A lot of activity when loading can cause the equine to become anxious and noncompliant and he becomes overstimulated. When having difficulty loading your equine, things will usually go better if you simply give him time to survey the situation and not allow him to back away from the trailer. One step at a time while offering a food reward (and a food reward waiting inside the trailer), with frequent pauses and encouragement to move forward from behind with a tap of the whip, will usually accomplish the task without confrontation. Most equines will willingly follow you right into the trailer if prior obstacle training has been done properly and successfully. Leverage equipment such as butt ropes only refocus the equine’s attention on the equipment and will result in confrontation.

Hobbles are another form of leverage equipment and there are many different kinds of hobbles for different purposes. The hobbles that have chains on them should be avoided, as the equine can become entangled and the chains can do damage to their legs. Thin leather hobbles or coarse rope can chafe the hair right off the skin around the pastern and can cause severe abrasions that may never heal. Thick leather hobbles are best, as they will break when under extreme stress, releasing before damage to the equine is done. If so inclined, all mules and some horses can gallop in hobbles, so hobbles really aren’t all that effective for leverage. Tying
onto a hyline (a rope suspended between two trees that acts as a hitching line for overnighting equines in the mountains) is a better choice, and if the horses are tied, then the mules should not have to be tied or hobbled because they will generally stay with the horses.

Sedation and tranquilizers are another form of leverage that is used all too often and, in some cases, can be very dangerous. Mules and donkeys may receive the correct dose, but they can be unaffected when they get over-stimulated, excited and confrontational. They can actually “pop out” of sedation if they get excited enough to release adrenaline in their bodies. In these cases, administering another dose of drugs can easily become an overdose and could result in death. Sedating an equine that is to be trimmed or shod can be dangerous for both the farrier and the equine because the animal is not able to stabilize his balance and his reactions are, for the most part, uncontrolled. The farrier may not have time to get out of the way and the animal could stumble into trouble.

Power tools can be of help to a veterinarian or an equine dentist when doing teeth. Old-fashioned rasps are safer than power tools, but they are clearly more of an aggravation to the equine. However, if power tools are to be used at all, they must be carefully monitored. When floating teeth, the equine dentist must be skilled in the use of his grinding tool and should do only what is necessary to remove sharp points on the equine’s teeth. Power tools can be a good thing when you are dealing with an equine’s mouth and jaw, as having their mouths held open for long periods of time is very tiring for them, so speed is essential, but accuracy and skill are also essential.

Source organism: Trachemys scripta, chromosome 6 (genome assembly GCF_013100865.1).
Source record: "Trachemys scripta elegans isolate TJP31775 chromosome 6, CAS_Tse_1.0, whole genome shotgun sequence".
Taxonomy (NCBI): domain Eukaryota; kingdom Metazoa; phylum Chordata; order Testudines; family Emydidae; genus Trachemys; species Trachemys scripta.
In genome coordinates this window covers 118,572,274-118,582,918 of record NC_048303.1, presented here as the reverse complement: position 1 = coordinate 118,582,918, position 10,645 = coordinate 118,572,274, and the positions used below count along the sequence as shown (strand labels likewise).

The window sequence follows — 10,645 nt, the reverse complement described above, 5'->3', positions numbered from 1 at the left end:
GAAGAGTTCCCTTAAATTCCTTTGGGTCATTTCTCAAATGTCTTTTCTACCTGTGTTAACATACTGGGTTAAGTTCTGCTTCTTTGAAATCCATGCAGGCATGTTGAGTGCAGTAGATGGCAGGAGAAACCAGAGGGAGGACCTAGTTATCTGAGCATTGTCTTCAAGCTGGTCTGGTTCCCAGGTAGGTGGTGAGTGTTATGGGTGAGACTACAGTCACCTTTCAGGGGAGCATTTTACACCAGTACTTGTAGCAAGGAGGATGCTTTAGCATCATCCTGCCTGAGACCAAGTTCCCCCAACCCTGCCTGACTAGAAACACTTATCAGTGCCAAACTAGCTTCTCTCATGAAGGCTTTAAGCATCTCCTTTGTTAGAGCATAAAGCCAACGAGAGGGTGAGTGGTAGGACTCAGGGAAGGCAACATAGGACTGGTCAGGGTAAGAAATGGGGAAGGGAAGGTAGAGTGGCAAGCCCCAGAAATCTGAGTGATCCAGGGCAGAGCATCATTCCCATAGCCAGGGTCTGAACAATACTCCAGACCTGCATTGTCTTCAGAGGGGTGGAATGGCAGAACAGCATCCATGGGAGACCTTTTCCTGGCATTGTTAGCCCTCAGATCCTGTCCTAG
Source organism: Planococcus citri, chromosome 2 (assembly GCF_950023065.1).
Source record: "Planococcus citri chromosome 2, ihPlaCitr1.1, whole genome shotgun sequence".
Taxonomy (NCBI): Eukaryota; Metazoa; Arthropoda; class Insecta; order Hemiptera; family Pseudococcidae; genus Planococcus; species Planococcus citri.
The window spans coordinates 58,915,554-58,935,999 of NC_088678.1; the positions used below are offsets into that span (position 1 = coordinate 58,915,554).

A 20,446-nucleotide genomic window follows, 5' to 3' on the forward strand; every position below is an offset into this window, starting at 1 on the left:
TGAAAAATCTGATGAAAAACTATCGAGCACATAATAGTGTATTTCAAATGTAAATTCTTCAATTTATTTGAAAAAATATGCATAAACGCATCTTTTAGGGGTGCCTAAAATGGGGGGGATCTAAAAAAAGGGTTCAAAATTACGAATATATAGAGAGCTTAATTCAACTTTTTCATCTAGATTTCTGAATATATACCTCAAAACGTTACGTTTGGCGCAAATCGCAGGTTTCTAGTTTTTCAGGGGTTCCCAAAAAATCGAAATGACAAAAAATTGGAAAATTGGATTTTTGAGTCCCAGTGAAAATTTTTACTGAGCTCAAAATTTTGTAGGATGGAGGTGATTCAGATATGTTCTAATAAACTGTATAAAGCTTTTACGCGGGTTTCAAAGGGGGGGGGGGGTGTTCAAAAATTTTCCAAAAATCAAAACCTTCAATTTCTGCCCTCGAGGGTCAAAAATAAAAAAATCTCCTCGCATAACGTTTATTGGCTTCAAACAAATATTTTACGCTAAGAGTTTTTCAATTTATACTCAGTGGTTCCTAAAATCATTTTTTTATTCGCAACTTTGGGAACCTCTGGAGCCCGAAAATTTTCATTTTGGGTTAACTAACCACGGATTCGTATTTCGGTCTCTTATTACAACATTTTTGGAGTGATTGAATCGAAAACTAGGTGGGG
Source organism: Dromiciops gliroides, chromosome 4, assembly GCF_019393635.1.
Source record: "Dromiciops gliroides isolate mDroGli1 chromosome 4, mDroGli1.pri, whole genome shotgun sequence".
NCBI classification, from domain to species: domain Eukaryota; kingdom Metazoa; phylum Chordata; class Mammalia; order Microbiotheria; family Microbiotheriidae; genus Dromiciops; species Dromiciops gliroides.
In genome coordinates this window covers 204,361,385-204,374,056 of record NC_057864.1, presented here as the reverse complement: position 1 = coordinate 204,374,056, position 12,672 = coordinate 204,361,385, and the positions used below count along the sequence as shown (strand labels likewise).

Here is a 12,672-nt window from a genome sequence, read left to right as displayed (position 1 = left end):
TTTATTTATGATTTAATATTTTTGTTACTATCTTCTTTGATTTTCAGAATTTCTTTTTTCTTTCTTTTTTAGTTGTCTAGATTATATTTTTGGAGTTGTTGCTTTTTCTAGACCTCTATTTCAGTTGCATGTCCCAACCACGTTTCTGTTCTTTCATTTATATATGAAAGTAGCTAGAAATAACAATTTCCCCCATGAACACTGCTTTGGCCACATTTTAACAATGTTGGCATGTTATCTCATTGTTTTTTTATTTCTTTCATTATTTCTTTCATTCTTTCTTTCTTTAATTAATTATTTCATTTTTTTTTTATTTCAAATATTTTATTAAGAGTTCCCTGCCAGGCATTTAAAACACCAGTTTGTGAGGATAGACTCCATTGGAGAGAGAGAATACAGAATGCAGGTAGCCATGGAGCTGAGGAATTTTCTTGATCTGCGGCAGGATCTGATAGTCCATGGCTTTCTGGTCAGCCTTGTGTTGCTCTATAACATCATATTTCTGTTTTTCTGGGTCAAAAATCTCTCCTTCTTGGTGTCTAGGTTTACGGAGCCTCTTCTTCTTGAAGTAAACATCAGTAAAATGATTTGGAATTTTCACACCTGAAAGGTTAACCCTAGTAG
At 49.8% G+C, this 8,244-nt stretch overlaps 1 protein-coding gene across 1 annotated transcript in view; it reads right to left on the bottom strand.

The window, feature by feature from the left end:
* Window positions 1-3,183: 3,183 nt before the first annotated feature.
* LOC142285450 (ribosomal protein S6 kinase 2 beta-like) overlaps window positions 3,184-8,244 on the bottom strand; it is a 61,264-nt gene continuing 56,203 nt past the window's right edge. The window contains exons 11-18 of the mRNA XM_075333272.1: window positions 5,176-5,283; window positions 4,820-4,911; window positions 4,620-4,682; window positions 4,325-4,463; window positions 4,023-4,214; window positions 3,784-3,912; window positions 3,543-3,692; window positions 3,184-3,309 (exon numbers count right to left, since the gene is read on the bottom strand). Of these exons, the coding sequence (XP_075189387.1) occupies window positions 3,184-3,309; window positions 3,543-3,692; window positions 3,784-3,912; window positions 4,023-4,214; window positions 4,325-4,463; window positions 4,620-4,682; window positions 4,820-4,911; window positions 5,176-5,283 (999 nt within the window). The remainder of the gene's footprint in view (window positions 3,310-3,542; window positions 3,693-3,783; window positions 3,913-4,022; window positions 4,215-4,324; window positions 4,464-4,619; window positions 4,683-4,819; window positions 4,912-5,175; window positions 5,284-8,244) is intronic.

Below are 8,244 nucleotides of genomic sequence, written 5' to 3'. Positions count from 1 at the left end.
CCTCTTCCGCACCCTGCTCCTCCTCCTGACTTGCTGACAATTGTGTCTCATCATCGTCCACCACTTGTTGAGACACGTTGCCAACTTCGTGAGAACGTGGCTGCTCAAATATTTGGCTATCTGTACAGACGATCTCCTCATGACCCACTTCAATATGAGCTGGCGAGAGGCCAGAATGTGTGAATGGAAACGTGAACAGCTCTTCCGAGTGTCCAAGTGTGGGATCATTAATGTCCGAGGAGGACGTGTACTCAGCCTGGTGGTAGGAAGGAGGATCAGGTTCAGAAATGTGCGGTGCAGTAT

I do not approve of using power tools on the equine’s hooves at all. In order for the equine’s body to be properly balanced in good posture, the hooves must first be properly balanced. Power tools cannot possibly shape the hoof with proper curvature in the sole, alignment of angles and equal balance over the hoof walls with appropriate pressure to the heels and frog. This demands hands-on custom sculpting, as each foot on each equine will be different and all four feet need to be aligned with each individual’s legs and body in mind. The hooves are the basic foundation for the entire body, so they must be done correctly or everything else will be off. This is especially true with the tiny hooves of mini donkeys and mules. Minis can often be kept calm for trims simply by keeping things at their eye level and rewarding their good behavior with crimped oats.

There are things that may seem to allow for shortcuts through certain tasks, but when you are dealing with living creatures there really are no shortcuts. It is always better to take the necessary time to implement training techniques that allow your equine to learn and grow in a logical, step-by-step process that will not overwhelm him or bombard him with too much stimulus at any stage, so that he can become a comfortable and cooperative individual. If you use the correct methods right from the beginning, the need for excessive retraints (that can cause pain and even more resistance) will be greatly diminished and the long-term results will be undeniably better.

To learn more about Meredith Hodges and her comprehensive all-breed equine training program, visit LuckyThreeRanch.com or call 1-800-816-7566. Check out her children’s website at JasperTheMule.com. Also, find Meredith on FacebookYouTube and Twitter.

© 2013, 2016, 2018 Lucky Three Ranch, Inc. All Rights Reserved.

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MULE CROSSING: Owning an Equine Is Serious Business, Part 1


By Meredith Hodges

While many of us were growing up, we were barraged with a deluge of ideas and attitudes about equines that were conveyed to us via multiple forms of media and educational sources. The role models of yesteryear were movies like, My Friend Flicka, books like The Black Stallion or Black Beauty, and TV shows like The Lone Ranger and Hopalong Cassidy. The most commonly known mules were “Francis,” who appeared in the Francis the Talking Mule series, and another mule known as “Ruth,” who appeared in the TV show, Gunsmoke. Those of us who tried to apply the management and training practices portrayed in the movies and books discovered that the things we saw on television and read in books covered only a fraction of what was really necessary, and the things that were shown and written about didn’t always work the same way in reality as they did in fiction.

Like many equine lovers, I was convinced that, when I got older, I would be able to have as many horses of my own as I wanted. I thought I would build a one hundred-stall barn and rescue all the abused horses in the country that I could. Surely, one hundred stalls could house almost all of them! Even into my early twenties, I believed this could happen. I honestly thought that all I needed was a patch of fenced grass and a shed out of the weather, and this simple solution would sufficiently provide for an equine. I was soon to discover the responsibility of health and finance that would burst my fantasy bubble and force me to deal with the hard realities of a life with equines. Once you confront these realities, you begin to really understand what is meant by “horse poor!” But more importantly, you discover how many important responsibilities there are when you own an equine.